• Brave of him to stcik his neck on the block- then I saw the publication date, several days before the Aquila judgement. Safer these days I think to be much more equivocal –
      ‘on the one hand …but on the other….’

    • The largest active volcano in Europe? I think not. The summit of Etna is 3330 m a.s.l, Teide 3718 m and Elbrus 5642. If you look at prominence, that of Etna is 3,329.6 m while Teide checks in at while Elbrus towers at 4,741 m. The most recent eruption at Teide was in 1909 while Elbrus had its most recent eruption around 50 AD, so neither Teide nor Elbrus can be considered dormant or extinct.

      Only if you consider Teide and Elbrus as not being European volcanoes can Etna lay claim to that title.

  5. Hi, i just came home from work and am trying to catch up on what i missed.
    The swarm in northern Iceland is not as strong but still ongoing.
    Japan had yet another earthquake 5,6
    Hurricane Sandy is very interesting to me, so i ll keep a close watch.
    I plan a post for tomorrow evening: Alan and Suzie sent riddles and will do the Dinging.

  6. Geologists in Iceland think that the whole strain in the Húsavík-Flatey-Fault could be enough – if released all in one – for a 6.8 quake in the region (“possibly”).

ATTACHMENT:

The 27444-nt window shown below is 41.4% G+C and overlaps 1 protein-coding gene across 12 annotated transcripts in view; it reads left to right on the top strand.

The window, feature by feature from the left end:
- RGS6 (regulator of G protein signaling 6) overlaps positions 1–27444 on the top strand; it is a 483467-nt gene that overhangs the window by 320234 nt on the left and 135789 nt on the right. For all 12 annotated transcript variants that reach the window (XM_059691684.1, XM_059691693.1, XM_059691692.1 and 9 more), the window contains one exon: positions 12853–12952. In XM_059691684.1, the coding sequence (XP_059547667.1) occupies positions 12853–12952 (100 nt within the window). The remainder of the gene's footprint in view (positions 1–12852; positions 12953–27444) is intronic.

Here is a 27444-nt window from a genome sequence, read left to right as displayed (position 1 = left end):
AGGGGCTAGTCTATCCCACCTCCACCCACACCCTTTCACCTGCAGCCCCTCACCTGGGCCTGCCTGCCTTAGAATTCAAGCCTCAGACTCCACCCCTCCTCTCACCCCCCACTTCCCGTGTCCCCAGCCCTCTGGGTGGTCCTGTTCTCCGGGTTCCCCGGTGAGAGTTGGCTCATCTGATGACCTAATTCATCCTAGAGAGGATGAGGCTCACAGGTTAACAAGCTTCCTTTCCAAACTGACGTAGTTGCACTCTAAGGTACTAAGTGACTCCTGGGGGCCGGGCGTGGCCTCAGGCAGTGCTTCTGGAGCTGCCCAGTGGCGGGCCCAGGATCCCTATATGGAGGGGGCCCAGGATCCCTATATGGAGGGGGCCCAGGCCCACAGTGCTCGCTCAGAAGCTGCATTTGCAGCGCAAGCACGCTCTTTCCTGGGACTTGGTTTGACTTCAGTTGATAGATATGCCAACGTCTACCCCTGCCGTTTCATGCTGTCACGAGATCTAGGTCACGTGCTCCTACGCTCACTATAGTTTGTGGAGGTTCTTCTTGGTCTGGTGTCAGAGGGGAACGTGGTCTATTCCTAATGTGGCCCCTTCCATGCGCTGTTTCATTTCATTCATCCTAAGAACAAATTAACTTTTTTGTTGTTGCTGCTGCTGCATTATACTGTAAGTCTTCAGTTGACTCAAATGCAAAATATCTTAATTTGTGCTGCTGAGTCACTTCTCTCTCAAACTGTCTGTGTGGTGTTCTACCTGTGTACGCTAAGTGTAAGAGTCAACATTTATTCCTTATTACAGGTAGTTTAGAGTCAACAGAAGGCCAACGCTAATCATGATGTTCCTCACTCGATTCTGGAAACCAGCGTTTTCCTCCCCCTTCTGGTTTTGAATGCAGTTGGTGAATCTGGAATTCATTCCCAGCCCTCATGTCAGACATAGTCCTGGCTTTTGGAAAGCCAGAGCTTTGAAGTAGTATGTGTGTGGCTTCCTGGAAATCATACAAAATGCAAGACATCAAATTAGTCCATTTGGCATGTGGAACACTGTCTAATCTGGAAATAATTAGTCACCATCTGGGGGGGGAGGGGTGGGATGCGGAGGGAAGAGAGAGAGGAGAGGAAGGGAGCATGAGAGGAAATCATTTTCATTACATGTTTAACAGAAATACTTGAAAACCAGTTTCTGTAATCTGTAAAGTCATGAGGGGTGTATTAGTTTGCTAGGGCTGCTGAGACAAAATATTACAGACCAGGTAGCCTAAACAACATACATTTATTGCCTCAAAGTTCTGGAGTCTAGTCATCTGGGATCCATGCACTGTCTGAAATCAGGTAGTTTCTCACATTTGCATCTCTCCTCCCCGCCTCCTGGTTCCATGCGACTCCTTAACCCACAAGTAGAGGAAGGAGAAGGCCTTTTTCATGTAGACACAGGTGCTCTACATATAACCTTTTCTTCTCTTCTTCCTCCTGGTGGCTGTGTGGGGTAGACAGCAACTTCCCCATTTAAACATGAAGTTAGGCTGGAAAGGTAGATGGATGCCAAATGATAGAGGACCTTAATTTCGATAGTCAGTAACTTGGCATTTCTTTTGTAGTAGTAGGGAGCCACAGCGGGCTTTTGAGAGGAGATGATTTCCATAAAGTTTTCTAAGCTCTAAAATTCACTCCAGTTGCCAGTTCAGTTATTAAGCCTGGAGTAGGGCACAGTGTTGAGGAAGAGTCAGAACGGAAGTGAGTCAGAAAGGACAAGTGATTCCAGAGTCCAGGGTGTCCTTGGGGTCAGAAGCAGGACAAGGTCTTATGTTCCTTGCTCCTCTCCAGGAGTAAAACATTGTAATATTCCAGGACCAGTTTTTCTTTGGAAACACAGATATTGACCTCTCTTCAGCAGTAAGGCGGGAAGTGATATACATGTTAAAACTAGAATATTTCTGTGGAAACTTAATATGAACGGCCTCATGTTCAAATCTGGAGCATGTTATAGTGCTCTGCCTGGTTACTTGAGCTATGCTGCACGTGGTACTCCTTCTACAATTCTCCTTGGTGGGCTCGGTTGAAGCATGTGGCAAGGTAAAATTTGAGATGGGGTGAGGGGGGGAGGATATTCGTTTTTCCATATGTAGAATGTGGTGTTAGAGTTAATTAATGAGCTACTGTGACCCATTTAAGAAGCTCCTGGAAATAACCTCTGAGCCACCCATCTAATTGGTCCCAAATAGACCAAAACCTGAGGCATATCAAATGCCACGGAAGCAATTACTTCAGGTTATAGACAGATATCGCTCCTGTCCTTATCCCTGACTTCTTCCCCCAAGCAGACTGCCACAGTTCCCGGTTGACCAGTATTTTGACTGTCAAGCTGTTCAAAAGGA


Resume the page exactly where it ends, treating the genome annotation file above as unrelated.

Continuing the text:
And the civil protection units have been rather busy today and will be so this evening and tomorrow. The most important thing now to inform the population of possibly endangered regions (esp. the region around Húsavík), but also in the whole. In Húsavík they intend to distribute some brochures about reactions to big quakes and preparation for more safety in case of. And they intend to spread the information personnally this evening in parts of Húsavík (town) which seem to be in special danger. Talk to people also. For the parts not so exposed, residents will receive brochures by postal service tomorrow.

    Information is of course also to have had at the website of Civil Protection Organisation (Almannavarnir). (in Icelandic, general information also in English and French).

    • Good luck to everyone in the area. Dalvik had an EQ of 6.3 in 1934, according to my Iceland guidebook (Globetrotter Travel Guide Iceland) or 7.2 (The Rough Guide to Iceland). So the area as a whole can get big ones.